Food Waste – Courtrauld Commitment 2025

The UN’s Food and Agriculture Organisation (FAO) reports that roughly one third of the food produced in the world for human consumption every year — approximately 1.3 billion tonnes — gets lost or wasted. These startling figures are a potent counterweight to the second SD goal of ending hunger. Wasteful countries are listening creating programmes to tackle is phenomenon. SUSTAINABLE DEVELOPMENT  GOAL 12.3 – FOOD WASTE By 2030, halve per capita global food waste at the retail and consumer levels and reduce food losses along production and supply chains, including post-harvest losses. The issue of food waste is being taken seriously in Europe with the EU various in-country initiatives tackling the problem. In Europe it’s estimated that around 88 million tonnes of food are wasted annually. REFRESH is an EU research project, and is taking action against food waste. Twenty six partners from 12 European countries and China are involved. The programme is backed by research to better understand the drivers of food waste, and the project supports better decision-making by industry and individual consumers. REFRESH believes that ‘the food resources being lost and wasted in Europe would be enough to feed all the hungry people in the world two times over. Together with moving to healthier diets, reducing food waste both in and out of the home is the most significant demand-side measure for reducing the carbon impact of the food system.’ eu-refresh.org In the UK the Courtauld Commitment 2025 is focussing on waste throughout the food supply chain and aims to cut the resources needed to provide food and drink by 20% in a decade....

Lucidity’s Got SOL (Sustainable, Organic, Local)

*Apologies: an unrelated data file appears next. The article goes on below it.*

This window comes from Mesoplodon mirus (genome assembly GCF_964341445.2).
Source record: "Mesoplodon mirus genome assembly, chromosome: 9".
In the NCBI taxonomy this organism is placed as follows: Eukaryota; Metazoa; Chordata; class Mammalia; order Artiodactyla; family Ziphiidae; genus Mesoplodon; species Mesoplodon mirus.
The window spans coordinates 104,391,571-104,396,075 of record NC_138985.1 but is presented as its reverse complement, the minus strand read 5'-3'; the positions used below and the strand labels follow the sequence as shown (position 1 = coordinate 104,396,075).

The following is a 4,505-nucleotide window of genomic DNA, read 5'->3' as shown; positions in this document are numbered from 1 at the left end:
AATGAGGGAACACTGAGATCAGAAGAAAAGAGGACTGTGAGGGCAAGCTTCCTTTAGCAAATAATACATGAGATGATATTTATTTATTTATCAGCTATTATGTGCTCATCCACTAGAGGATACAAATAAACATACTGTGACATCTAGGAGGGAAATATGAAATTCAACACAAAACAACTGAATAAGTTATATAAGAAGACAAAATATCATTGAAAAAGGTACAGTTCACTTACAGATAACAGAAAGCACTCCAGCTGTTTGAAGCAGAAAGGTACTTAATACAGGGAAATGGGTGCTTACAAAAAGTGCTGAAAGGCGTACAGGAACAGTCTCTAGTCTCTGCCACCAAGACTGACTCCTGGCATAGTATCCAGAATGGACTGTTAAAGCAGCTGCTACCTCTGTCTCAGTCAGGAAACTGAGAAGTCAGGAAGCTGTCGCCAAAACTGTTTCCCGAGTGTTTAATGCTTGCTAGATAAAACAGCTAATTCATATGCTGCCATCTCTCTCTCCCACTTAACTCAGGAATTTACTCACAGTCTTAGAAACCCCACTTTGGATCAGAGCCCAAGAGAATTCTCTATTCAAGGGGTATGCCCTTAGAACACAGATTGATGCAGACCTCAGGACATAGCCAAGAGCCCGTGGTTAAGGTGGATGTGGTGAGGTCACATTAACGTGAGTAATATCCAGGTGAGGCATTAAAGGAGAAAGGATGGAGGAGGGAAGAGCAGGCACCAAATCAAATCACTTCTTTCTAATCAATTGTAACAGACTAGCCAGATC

When it comes to walking the talk on matters of sustainability, there is none other than food activist Alison Hensley. As Lucidity’s Sustainability Sphere coordinator and co-founder of SOL (sustainable, organic, and local) Food Festival she is constantly advocating, educating and empowering all of us to become more conscious consumers and community members. The following is a portion of the interview by Roxanne Abell, staff Publicist for Lucidity Festival 2014. Rx: What is the overarching purpose of Lucidity’s Sustainability initiative? AH: The purpose of the Sustainability Sphere is to create, implement, and support festival living in the most sustainable way possible. We want to push the boundaries of what we think of as ‘sustainable” and for Lucidity Festival to be a moving force in creating more sustainable human gatherings at home and abroad. Rx: How was the sustainability sphere formed? AH: I hopped onto the Lucidity team in its first days of birthing, bringing to the table years of experience with organizing festivals with a high degree of integrity and accountability when it comes to “sustainable practices”, a deep commitment to sourcing and serving food that is sourced locally and ecologically grown, and a passion for permaculture. I got involved with Lucidity specifically because I saw that the concept of “sustainability” was one that was at the heart of the festival community and I knew that I was being called into service to make this a reality. It has been a natural fit and the Lucidity community has been very supportive of this initiative. Rx: How does the Sustainability Sphere support the core values of Lucidity? AH: In all...